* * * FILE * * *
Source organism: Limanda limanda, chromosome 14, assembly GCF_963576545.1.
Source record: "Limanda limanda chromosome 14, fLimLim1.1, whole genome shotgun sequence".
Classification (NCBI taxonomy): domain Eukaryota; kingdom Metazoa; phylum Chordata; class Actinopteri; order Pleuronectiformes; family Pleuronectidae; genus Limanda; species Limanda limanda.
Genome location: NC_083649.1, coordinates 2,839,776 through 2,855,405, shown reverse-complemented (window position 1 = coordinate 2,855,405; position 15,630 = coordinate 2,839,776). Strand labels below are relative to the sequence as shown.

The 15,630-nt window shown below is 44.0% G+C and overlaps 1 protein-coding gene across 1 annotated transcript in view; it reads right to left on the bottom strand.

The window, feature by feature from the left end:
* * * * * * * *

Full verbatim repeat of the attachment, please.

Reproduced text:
Source organism: Limanda limanda, chromosome 14, assembly GCF_963576545.1.
Source record: "Limanda limanda chromosome 14, fLimLim1.1, whole genome shotgun sequence".
Classification (NCBI taxonomy): domain Eukaryota; kingdom Metazoa; phylum Chordata; class Actinopteri; order Pleuronectiformes; family Pleuronectidae; genus Limanda; species Limanda limanda.
Genome location: NC_083649.1, coordinates 2,839,776 through 2,855,405, shown reverse-complemented (window position 1 = coordinate 2,855,405; position 15,630 = coordinate 2,839,776). Strand labels below are relative to the sequence as shown.

The 15,630-nt window shown below is 44.0% G+C and overlaps 1 protein-coding gene across 1 annotated transcript in view; it reads right to left on the bottom strand.

The window, feature by feature from the left end: